2017- Judy Cha at Science on Saturdays

On March 4th, Judy Cha presented “Watching Atoms Move.”  If Elvis had been a scientist, he would have become a materials physicist just to watch atoms shake, rattle and roll. Students listened to Prof. Judy Cha tell them about the tools she uses to not only watch atoms move, but also to manipulate them into structures one atom at a time.  

Time: Demonstrations by Synapse of Yale Scientific Magazine from 10am - 11am; Talk from 11am - noon. 

Location: Sterling Chemistry Laboratory, 225 Prospect Street
Directions & Parking: Sterling Chemistry Lab is the building on the left of the driveway at 225 Prospect. Proceed into the main entrance and up the main staircase. Parking will be available on the street along Prospect, at the Yale Whale Ice Rink, and in Lot 16 at the corner of Whitney & Humphrey.

About Judy Cha: Cha is the Carol and Douglas Melamed Assistant Professor of Mechanical Engineering & Materials Science at the Yale School of Engineering & Applies Science, with an affiliation at the Energy Sciences Institute on West Campus. Professor Cha has made important contributions to materials physics, both in the field of electronic materials and glass physics. The selection committee noted her frequent and consistent presence in top journals in her field, as well as her interdisciplinary contributions, which are supported by both the National Science Foundation and the U.S. Department of Energy. Professor Cha is in the vanguard connecting rational design principles to synthesis and function of tomorrow’s essential electronic materials.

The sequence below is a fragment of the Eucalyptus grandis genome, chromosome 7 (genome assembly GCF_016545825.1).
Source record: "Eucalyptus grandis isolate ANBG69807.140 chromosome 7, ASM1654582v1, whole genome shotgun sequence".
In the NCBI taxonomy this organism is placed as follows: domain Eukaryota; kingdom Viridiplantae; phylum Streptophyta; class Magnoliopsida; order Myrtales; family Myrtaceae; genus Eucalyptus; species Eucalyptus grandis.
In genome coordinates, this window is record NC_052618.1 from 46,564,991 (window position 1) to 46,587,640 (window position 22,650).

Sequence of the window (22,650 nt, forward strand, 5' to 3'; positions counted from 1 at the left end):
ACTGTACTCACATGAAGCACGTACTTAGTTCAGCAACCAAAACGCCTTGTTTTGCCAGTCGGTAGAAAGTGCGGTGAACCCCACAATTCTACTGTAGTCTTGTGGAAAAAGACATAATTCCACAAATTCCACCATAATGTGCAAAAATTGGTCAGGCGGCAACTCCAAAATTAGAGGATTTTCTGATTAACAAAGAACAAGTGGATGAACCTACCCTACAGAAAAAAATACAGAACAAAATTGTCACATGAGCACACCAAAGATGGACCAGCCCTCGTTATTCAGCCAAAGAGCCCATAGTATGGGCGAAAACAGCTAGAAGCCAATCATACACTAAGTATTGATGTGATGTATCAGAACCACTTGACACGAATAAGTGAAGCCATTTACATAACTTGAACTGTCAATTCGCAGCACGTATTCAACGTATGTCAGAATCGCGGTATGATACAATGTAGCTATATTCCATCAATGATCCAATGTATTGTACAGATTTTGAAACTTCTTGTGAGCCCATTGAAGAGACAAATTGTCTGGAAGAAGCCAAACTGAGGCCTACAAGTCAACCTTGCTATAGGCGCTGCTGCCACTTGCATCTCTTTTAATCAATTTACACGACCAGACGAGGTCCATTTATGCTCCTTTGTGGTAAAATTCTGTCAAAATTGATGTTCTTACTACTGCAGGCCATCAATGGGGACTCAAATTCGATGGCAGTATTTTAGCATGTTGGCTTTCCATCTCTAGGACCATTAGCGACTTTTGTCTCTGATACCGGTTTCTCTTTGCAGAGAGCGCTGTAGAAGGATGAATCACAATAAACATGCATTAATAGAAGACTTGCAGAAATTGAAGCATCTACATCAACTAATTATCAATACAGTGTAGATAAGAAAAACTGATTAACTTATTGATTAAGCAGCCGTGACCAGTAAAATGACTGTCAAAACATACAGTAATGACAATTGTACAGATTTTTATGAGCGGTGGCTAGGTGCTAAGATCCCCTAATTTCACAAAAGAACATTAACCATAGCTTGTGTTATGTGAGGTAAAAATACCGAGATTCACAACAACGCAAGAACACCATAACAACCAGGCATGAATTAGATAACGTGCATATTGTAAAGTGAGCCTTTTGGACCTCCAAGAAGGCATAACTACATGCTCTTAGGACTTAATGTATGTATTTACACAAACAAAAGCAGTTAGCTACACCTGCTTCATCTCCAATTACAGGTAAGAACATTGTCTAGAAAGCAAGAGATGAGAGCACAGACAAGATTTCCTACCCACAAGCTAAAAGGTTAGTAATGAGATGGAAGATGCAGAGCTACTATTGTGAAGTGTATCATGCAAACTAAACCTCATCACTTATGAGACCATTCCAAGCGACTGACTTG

The Cha research group focuses on synthesis and transport measurements of two-dimensional layered nanochalcogenides, in particular topological insulator nanoribbons and nanoplates. The group uses analytical scanning transmission electron microscopy and electron energy-loss spectroscopy to investigate the fundamental structure-property relationships of the synthesized nanomaterials for novel electronic, photonic, and plasmonic properties. Other chalcogenide systems are also investigated for energy applications.